Alisa, Excellent article! To many Christians have developed false ideologies. They misinterpret the bible the same way that they misinterpret history. As your article points out, Who do we know that has done that? They do so to achieve their own agendas, bringing Christianity into politics in order to play to the naive. They define Christian values as aligning with Ayn Rand (a lady whose teachings have been embraced by a political party in the United States) rather that with Martin Luther King. And yet Ayn Rand detested Christianity and true Christian values. She had no sympathy for the poor.

    August 14, 2011 at 7:05 am |
  17. blackbear701

    I was blown away by this article. I wish that our government was filled with people like Alisa Harris; if it were, we would be so much better off. I'd vote for her in a heartbeat, no matter what her political association is.

    August 14, 2011 at 7:04 am |
    • jimjoe

      Please no. then we would have more manipulative partisan hatemongers.

      August 14, 2011 at 7:06 am |
  18. jason

    Oh okay, I see the logic here CNN. By God, if a conservative woman twenty years ago mentioned an author in passing, that defines their whole mentality right? So, god forbid, if she has loosely expressed liking for some Christian organization that condemns abortion– by god that means she's a crazy nut job, and she must agree with absolutely everything that organizations has ever taught– from stated creed down to the random statements of an individual member. I see how that works. All the while, Obama who has stated many times things similar to the racist, anti-american views of Rev Wright, we are supposed to ignore. Can't possible be true, and if you think that Obama is unamerican, you must be racist. Ridiculous.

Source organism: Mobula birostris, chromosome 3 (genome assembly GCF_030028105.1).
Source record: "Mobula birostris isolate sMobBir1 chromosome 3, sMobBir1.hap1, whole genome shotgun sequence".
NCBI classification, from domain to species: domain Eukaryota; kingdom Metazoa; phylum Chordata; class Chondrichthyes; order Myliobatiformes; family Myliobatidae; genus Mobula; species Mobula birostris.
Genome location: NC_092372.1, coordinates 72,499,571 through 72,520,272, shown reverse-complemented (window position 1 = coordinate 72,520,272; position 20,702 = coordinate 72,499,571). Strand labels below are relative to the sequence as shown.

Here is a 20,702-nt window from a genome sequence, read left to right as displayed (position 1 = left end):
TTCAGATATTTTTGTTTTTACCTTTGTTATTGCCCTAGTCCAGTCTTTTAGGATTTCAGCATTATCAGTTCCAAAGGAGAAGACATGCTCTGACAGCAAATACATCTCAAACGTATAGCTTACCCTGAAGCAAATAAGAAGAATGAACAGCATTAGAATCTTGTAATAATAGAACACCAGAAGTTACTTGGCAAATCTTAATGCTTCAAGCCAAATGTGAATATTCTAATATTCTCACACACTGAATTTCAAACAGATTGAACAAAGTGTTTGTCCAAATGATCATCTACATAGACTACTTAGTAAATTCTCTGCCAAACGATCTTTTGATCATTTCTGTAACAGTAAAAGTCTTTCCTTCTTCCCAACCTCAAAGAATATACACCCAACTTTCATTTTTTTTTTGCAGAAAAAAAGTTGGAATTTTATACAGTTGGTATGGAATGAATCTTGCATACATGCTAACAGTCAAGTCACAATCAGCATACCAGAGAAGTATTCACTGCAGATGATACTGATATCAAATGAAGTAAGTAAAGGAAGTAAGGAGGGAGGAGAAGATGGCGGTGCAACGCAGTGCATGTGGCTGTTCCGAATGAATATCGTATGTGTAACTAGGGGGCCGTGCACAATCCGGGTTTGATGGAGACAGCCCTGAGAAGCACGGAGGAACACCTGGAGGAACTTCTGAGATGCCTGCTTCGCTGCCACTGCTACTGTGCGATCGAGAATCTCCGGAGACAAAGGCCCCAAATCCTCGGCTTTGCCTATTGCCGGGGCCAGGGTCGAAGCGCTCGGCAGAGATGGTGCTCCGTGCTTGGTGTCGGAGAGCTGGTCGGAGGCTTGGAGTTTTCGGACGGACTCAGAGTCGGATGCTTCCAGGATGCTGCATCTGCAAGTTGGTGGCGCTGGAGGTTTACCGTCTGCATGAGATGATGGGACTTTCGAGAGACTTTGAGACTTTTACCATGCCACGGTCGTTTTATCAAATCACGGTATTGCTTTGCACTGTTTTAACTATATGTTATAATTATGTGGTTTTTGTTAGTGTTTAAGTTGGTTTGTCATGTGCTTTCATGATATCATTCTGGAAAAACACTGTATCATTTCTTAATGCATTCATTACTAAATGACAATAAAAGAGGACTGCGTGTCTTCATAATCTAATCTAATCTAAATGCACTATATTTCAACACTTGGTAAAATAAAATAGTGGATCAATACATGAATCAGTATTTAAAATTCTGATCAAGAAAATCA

August 14, 2011 at 7:04 am |
    • Chris

      You have read far too much of your personal ideology into this simple article, and twisted everything it is about. You are making yourself look like a fool.

      August 14, 2011 at 7:46 am |
    • David Myers

      Agreed. A fool who blathers.

      August 14, 2011 at 8:08 am |
  19. DK

    She could have been Michelle Bachmann???? How??? Opinions are easy...I see Rep Bachmann living her beliefs FEARLESSLY. She reminds me of another fearless woman I had the priviledge of meeting–Benazir Bhutto. I doubt that few if any of us posting have made the decision to walk-out our beliefs at the peril of our own lives. Rep. Bachmann is taking hits as a Chritsian, a woman, a legislator and a candidate. She has my admiration. Writing an article on your computer from your home-office is not the same.....sorry my dear, you are no Michelle Bachmann.

    August 14, 2011 at 7:01 am |
    • CF

      I am not sorry at all that Alisa Harris is no Michelle Bachmann. One is quite enough. Michelle Bachmann is no Benazir Bhutto.

      August 14, 2011 at 7:15 am |
    • James

      You compare Bachman to Bhutto? There is a million miles between the two.

      August 14, 2011 at 7:16 am |
    • DTB

      Oh wow. You actually support Bachmann. How cute!

      August 14, 2011 at 7:25 am |
    • Chris

      Jared Loughner lived his beliefs fearlessly, that is not always a good thing.

      August 14, 2011 at 7:54 am |
  20. El Kababa

    All of you who think this article is a plot by the world-wide-socialist-media conspiracy are as crazy as Bachman.

    August 14, 2011 at 7:01 am |
    • Niclas Holm

      You're a radical communist so what do you know??

      August 14, 2011 at 7:42 am |
    • David Myers

      Nicolas Holms (sp?): And you're a right-wing fundamentalist christian fascist. I prefer Christians to be followers of the teachings of Jesus – you know love your enemies and do unto others what thou would have them do unto you?

      August 14, 2011 at 8:11 am |
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About this blog

The CNN Belief Blog covers the faith angles of the day's biggest stories, from breaking news to politics to entertainment, fostering a global conversation about the role of religion and belief in readers' lives. It's edited by CNN's Daniel Burke with contributions from Eric Marrapodi and CNN's worldwide news gathering team.